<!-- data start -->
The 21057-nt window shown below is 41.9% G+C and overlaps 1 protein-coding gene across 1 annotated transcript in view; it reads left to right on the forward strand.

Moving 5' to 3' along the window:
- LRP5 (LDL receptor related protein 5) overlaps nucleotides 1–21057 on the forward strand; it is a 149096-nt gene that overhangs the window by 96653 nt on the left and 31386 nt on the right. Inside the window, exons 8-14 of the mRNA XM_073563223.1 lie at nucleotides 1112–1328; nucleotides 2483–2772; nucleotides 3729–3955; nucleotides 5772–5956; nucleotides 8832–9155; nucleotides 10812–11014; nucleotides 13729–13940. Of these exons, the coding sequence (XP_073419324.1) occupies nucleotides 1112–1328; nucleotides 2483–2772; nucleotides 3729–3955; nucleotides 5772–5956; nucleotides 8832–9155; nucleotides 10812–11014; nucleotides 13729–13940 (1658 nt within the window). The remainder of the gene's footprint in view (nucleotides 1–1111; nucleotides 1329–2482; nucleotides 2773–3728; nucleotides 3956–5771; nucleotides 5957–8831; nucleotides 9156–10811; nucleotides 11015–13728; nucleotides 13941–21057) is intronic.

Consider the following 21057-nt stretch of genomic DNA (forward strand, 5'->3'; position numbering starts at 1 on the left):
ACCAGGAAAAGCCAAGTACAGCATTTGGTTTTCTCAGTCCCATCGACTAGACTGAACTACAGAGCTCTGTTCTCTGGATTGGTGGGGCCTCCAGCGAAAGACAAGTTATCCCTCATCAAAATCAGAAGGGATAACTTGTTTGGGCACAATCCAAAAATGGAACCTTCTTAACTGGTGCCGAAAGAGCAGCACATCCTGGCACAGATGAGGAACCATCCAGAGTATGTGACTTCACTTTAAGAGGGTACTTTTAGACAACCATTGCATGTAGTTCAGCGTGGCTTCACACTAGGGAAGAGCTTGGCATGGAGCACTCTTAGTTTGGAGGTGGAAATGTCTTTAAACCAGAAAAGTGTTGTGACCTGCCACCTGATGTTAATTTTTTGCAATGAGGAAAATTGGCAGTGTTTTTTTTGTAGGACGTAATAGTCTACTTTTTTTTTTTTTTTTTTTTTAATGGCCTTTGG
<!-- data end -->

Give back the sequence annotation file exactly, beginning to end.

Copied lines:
The 21057-nt window shown below is 41.9% G+C and overlaps 1 protein-coding gene across 1 annotated transcript in view; it reads left to right on the forward strand.

Moving 5' to 3' along the window:
- LRP5 (LDL receptor related protein 5) overlaps nucleotides 1–21057 on the forward strand; it is a 149096-nt gene that overhangs the window by 96653 nt on the left and 31386 nt on the right. Inside the window, exons 8-14 of the mRNA XM_073563223.1 lie at nucleotides 1112–1328; nucleotides 2483–2772; nucleotides 3729–3955; nucleotides 5772–5956; nucleotides 8832–9155; nucleotides 10812–11014; nucleotides 13729–13940. Of these exons, the coding sequence (XP_073419324.1) occupies nucleotides 1112–1328; nucleotides 2483–2772; nucleotides 3729–3955; nucleotides 5772–5956; nucleotides 8832–9155; nucleotides 10812–11014; nucleotides 13729–13940 (1658 nt within the window). The remainder of the gene's footprint in view (nucleotides 1–1111; nucleotides 1329–2482; nucleotides 2773–3728; nucleotides 3956–5771; nucleotides 5957–8831; nucleotides 9156–10811; nucleotides 11015–13728; nucleotides 13941–21057) is intronic.

Consider the following 21057-nt stretch of genomic DNA (forward strand, 5'->3'; position numbering starts at 1 on the left):
ACCAGGAAAAGCCAAGTACAGCATTTGGTTTTCTCAGTCCCATCGACTAGACTGAACTACAGAGCTCTGTTCTCTGGATTGGTGGGGCCTCCAGCGAAAGACAAGTTATCCCTCATCAAAATCAGAAGGGATAACTTGTTTGGGCACAATCCAAAAATGGAACCTTCTTAACTGGTGCCGAAAGAGCAGCACATCCTGGCACAGATGAGGAACCATCCAGAGTATGTGACTTCACTTTAAGAGGGTACTTTTAGACAACCATTGCATGTAGTTCAGCGTGGCTTCACACTAGGGAAGAGCTTGGCATGGAGCACTCTTAGTTTGGAGGTGGAAATGTCTTTAAACCAGAAAAGTGTTGTGACCTGCCACCTGATGTTAATTTTTTGCAATGAGGAAAATTGGCAGTGTTTTTTTTGTAGGACGTAATAGTCTACTTTTTTTTTTTTTTTTTTTTTAATGGCCTTTGG